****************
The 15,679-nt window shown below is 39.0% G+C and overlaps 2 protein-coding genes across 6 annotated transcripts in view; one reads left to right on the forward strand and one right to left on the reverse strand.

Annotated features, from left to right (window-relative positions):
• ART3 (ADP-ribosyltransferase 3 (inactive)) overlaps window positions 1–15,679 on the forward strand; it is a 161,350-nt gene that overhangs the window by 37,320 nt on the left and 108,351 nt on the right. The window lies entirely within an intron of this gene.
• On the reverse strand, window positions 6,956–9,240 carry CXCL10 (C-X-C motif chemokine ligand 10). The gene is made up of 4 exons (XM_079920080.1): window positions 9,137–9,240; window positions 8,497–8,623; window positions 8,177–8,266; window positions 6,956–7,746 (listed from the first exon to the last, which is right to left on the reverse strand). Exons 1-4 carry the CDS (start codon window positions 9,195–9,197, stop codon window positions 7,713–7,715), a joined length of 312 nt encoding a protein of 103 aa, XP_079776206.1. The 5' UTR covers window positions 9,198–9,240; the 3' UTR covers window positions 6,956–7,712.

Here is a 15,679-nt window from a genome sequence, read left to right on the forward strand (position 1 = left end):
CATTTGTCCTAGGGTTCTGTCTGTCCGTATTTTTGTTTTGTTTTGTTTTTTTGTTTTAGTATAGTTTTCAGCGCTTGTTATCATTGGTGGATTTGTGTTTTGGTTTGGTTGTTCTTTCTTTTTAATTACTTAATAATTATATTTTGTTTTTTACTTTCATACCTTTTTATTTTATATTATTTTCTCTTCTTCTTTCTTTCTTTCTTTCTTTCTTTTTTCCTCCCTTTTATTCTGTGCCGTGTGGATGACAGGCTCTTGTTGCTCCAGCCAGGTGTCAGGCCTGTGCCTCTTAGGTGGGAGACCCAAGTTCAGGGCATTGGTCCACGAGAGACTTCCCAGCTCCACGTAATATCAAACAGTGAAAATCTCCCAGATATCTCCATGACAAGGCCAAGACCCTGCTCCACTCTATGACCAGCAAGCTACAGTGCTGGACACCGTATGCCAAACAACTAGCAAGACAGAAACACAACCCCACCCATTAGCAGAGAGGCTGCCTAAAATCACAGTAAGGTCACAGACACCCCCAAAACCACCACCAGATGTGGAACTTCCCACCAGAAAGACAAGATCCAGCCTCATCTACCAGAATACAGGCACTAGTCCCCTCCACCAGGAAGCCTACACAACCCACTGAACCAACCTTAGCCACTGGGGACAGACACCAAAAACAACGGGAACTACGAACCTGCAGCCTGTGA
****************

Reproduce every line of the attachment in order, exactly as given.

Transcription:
The 15,679-nt window shown below is 39.0% G+C and overlaps 2 protein-coding genes across 6 annotated transcripts in view; one reads left to right on the forward strand and one right to left on the reverse strand.

Annotated features, from left to right (window-relative positions):
• ART3 (ADP-ribosyltransferase 3 (inactive)) overlaps window positions 1–15,679 on the forward strand; it is a 161,350-nt gene that overhangs the window by 37,320 nt on the left and 108,351 nt on the right. The window lies entirely within an intron of this gene.
• On the reverse strand, window positions 6,956–9,240 carry CXCL10 (C-X-C motif chemokine ligand 10). The gene is made up of 4 exons (XM_079920080.1): window positions 9,137–9,240; window positions 8,497–8,623; window positions 8,177–8,266; window positions 6,956–7,746 (listed from the first exon to the last, which is right to left on the reverse strand). Exons 1-4 carry the CDS (start codon window positions 9,195–9,197, stop codon window positions 7,713–7,715), a joined length of 312 nt encoding a protein of 103 aa, XP_079776206.1. The 5' UTR covers window positions 9,198–9,240; the 3' UTR covers window positions 6,956–7,712.

Here is a 15,679-nt window from a genome sequence, read left to right on the forward strand (position 1 = left end):
CATTTGTCCTAGGGTTCTGTCTGTCCGTATTTTTGTTTTGTTTTGTTTTTTTGTTTTAGTATAGTTTTCAGCGCTTGTTATCATTGGTGGATTTGTGTTTTGGTTTGGTTGTTCTTTCTTTTTAATTACTTAATAATTATATTTTGTTTTTTACTTTCATACCTTTTTATTTTATATTATTTTCTCTTCTTCTTTCTTTCTTTCTTTCTTTCTTTTTTCCTCCCTTTTATTCTGTGCCGTGTGGATGACAGGCTCTTGTTGCTCCAGCCAGGTGTCAGGCCTGTGCCTCTTAGGTGGGAGACCCAAGTTCAGGGCATTGGTCCACGAGAGACTTCCCAGCTCCACGTAATATCAAACAGTGAAAATCTCCCAGATATCTCCATGACAAGGCCAAGACCCTGCTCCACTCTATGACCAGCAAGCTACAGTGCTGGACACCGTATGCCAAACAACTAGCAAGACAGAAACACAACCCCACCCATTAGCAGAGAGGCTGCCTAAAATCACAGTAAGGTCACAGACACCCCCAAAACCACCACCAGATGTGGAACTTCCCACCAGAAAGACAAGATCCAGCCTCATCTACCAGAATACAGGCACTAGTCCCCTCCACCAGGAAGCCTACACAACCCACTGAACCAACCTTAGCCACTGGGGACAGACACCAAAAACAACGGGAACTACGAACCTGCAGCCTGTGA